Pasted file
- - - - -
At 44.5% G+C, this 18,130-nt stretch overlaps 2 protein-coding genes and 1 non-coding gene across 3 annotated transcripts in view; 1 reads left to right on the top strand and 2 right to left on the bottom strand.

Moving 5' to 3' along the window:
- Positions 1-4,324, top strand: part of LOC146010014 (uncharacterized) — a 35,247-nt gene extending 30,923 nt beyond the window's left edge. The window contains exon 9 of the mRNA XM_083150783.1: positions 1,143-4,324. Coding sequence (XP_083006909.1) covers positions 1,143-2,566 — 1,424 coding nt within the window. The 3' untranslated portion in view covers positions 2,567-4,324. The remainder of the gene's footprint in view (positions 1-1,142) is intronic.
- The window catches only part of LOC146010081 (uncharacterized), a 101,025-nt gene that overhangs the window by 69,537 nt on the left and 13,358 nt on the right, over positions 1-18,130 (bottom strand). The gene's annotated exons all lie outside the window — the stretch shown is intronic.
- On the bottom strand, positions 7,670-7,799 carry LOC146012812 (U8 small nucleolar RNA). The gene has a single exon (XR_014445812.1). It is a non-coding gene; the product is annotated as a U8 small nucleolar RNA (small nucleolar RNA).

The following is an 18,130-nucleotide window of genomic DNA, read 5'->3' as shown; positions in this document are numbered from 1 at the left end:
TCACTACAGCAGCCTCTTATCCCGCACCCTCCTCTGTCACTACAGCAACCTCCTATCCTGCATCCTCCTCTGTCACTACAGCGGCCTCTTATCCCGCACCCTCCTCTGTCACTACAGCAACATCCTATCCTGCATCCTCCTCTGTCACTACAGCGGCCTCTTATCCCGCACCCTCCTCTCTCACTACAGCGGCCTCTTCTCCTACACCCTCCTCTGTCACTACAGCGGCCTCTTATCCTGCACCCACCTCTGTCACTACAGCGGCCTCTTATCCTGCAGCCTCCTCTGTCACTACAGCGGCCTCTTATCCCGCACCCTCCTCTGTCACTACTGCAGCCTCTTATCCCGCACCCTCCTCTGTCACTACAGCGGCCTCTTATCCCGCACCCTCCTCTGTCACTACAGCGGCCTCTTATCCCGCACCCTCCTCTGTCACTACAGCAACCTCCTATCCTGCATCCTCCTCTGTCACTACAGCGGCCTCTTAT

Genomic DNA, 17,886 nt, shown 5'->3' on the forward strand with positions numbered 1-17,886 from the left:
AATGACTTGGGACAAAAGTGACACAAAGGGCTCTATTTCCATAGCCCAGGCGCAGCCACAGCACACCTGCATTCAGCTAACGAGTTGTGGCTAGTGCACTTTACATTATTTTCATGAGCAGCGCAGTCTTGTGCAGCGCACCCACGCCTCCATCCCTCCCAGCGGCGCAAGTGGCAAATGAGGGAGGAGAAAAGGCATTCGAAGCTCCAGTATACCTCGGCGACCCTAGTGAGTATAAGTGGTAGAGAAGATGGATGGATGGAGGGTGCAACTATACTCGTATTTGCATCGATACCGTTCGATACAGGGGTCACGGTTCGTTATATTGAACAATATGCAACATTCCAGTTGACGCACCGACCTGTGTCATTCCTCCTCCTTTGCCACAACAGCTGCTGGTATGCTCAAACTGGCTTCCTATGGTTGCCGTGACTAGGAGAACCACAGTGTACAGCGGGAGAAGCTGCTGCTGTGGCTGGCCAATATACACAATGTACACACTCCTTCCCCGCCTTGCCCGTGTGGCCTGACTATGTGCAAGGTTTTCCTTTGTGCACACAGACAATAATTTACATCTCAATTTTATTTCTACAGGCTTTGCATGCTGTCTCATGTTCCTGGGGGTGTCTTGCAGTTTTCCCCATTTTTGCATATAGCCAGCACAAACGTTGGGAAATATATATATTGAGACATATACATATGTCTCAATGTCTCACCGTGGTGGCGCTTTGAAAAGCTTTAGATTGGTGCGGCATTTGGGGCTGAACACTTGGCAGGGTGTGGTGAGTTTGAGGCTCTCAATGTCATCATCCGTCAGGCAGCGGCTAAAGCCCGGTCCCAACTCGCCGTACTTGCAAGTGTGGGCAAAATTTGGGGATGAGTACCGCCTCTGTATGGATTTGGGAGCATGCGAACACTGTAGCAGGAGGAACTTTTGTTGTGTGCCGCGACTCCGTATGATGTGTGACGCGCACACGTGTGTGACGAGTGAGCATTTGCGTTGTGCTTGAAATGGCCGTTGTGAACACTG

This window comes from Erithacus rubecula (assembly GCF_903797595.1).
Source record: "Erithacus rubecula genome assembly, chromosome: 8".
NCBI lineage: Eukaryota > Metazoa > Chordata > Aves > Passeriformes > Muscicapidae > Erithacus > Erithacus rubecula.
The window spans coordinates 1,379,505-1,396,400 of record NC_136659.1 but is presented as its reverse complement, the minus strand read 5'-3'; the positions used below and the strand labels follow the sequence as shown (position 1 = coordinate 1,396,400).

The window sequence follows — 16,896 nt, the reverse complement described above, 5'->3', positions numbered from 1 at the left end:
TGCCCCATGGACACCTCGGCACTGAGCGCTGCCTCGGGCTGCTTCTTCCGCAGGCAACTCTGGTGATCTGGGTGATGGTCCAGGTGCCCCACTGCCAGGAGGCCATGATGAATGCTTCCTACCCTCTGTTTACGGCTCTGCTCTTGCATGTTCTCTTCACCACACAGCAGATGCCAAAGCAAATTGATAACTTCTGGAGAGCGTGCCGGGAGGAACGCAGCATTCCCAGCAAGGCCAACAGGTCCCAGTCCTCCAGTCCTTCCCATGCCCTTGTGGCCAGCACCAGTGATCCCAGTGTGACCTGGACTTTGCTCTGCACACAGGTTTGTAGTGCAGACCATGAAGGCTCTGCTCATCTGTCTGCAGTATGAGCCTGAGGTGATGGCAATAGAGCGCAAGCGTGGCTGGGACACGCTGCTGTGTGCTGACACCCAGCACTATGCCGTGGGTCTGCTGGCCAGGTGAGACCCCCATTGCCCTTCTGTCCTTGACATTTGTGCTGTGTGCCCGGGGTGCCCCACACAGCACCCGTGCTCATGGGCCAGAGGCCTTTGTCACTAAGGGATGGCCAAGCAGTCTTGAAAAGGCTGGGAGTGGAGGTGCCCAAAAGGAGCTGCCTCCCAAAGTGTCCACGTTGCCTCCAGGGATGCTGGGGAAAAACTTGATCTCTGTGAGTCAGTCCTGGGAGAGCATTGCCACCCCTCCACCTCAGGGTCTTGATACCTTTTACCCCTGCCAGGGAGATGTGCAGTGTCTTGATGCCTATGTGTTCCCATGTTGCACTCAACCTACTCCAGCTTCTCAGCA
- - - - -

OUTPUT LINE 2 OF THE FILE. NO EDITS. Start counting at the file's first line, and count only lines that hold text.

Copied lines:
Moving 5' to 3' along the window: